Why fiscal Republicans should only vote Democrat

By October 31, 2014 No Comments

If you are a Republican, and consider yourself to have strong core Republican values, there is only one course of action this election season: borrow your local university president’s Prius, drive it slowly and considerately (carpooling with fellow Repubs, if possible) to the decrepit high school gym and/or fallout shelter, and vote nothing but Democrat.

With elections quickly approaching, most people are planning to cast their votes along their own party lines without question. Certainly, this worked for Germany, from 1933 right up until about April, 1945. But for voters who are “economic” Republicans (those who believe that corporations create jobs, Wall Street successes are fantastic for the economy, and that employers are on the hook for far too much), they may want to rethink their strategy and vote Democrat across the board.

Doubt it? Well, Thomas, just look at the last past 6 years and see if it fits the big picture or not.

It would seem that the media has done a pretty fantastic job at not pointing out the hard truths that come with the Affordable Care Act (a law passed by Democrats), and have been negligent in discussing the possible outcomes of it as well.

Think about this: The Democrats passed a bill stating that every person must “purchase” health coverage or else face a monetary penalty which could quite possibly be passed onto their children. As of 2014, the Treasury Department began garnishing either Social Security benefits or tax refunds from children whose parents owed the federal government in some form or another for more than 3 decades.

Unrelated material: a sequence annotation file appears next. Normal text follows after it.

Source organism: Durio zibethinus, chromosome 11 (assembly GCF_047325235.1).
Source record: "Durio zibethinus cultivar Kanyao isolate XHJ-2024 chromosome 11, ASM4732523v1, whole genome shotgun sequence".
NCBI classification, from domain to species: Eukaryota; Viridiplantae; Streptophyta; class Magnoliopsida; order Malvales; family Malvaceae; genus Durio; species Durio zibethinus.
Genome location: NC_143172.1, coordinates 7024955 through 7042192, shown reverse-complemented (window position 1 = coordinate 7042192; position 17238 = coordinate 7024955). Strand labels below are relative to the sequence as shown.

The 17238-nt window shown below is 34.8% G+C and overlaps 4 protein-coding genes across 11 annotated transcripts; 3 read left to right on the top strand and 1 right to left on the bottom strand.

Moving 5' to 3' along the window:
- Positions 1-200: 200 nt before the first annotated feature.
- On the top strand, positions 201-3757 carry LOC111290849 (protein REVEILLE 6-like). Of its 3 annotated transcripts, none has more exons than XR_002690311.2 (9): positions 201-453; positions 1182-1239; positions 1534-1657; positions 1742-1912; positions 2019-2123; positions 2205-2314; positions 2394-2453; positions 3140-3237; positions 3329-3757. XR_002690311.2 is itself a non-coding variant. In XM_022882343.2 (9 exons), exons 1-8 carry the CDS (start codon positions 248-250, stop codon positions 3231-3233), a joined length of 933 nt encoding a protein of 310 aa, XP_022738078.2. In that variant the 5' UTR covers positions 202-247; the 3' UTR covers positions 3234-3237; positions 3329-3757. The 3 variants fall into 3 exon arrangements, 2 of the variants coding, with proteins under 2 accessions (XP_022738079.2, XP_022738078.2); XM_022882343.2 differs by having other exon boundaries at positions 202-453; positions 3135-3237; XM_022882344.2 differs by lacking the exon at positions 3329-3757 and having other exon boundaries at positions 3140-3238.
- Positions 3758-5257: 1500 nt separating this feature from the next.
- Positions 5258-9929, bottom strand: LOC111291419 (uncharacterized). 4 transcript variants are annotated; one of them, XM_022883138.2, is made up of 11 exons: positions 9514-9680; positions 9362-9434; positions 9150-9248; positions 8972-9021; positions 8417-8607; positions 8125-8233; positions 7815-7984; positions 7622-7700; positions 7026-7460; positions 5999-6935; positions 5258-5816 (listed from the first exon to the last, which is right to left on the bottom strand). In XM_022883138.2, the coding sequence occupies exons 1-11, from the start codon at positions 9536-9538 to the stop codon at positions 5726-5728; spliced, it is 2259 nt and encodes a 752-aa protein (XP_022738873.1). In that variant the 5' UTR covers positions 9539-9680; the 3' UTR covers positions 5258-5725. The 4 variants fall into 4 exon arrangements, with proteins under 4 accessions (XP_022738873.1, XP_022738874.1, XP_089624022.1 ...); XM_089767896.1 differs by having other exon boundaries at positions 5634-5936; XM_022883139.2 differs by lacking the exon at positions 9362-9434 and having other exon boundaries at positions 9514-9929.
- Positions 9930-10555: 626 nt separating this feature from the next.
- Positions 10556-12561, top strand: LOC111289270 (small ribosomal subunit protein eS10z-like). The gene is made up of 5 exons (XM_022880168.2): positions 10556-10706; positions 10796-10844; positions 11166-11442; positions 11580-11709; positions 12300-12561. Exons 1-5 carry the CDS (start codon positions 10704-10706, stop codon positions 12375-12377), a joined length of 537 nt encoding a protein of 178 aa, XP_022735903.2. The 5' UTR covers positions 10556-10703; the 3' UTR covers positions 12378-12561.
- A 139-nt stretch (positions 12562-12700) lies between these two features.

The one phrase that ran over and over in my head as I cogitated upon this: indentured servitude. In the sake of journalistic integrity, I looked up the definition of indentured servitude in order to confirm my suspicions. It turns out that indentured servitude is actually not the same, but still… Indentured servitude.

What does this mean? One could argue that the “private companies” offering and administering these health plans stand to make some easy money, seeing as everyone in the country has to buy what they sell or else. Isn’t freedom great?

This will most likely drive up the stock price of firms like Humana, United Health Care, and Cigna, which means big wins for the boys, and they are all boys, who control the Stock Market.

The other benefit for these types of firms and those who enjoy the gains of the Stock Market, especially off the backs of the workers, is that the ACA built in a nice little care package for them too.

Not only does everyone have to have health insurance, but come 2015, everyone (according to pages 45-46 of the ACA), has to have at least 11 types of benefits, which include Maternity Care and Pediatric Care (including dental/vision) or their plans will not be deemed credible.

Ultimately, that 64 year old couple will have to carry two types of coverage which they will most likely never need or use, lest they will face the wrath of the federal government because their health coverage won’t be considered credible. The icing on the cake? The premiums that Mort and Doris pay for these benefits that they’ll never use will be a nice little recurring revenue stream.

Again, great news for health care corporations and Wall Street, but the hits aren’t just for them alone as the ACA added some other nice little caveats for employers too.

Just look at the recent announcement by WalMart stating that they, like Traders Joe’s and Target, would not allow 30,000 part-time employees to have access to its available health insurance plan. And when they announced this, some in the media even went so far as to say that this was a “good thing”. Apple pie a la mode is a good thing. A ‘63 split window Vette is a good thing. As far as announcements go, Walmart’s was not really a good thing, especially for those 30,000 employees who will find out the hard way that will be taxed more next year.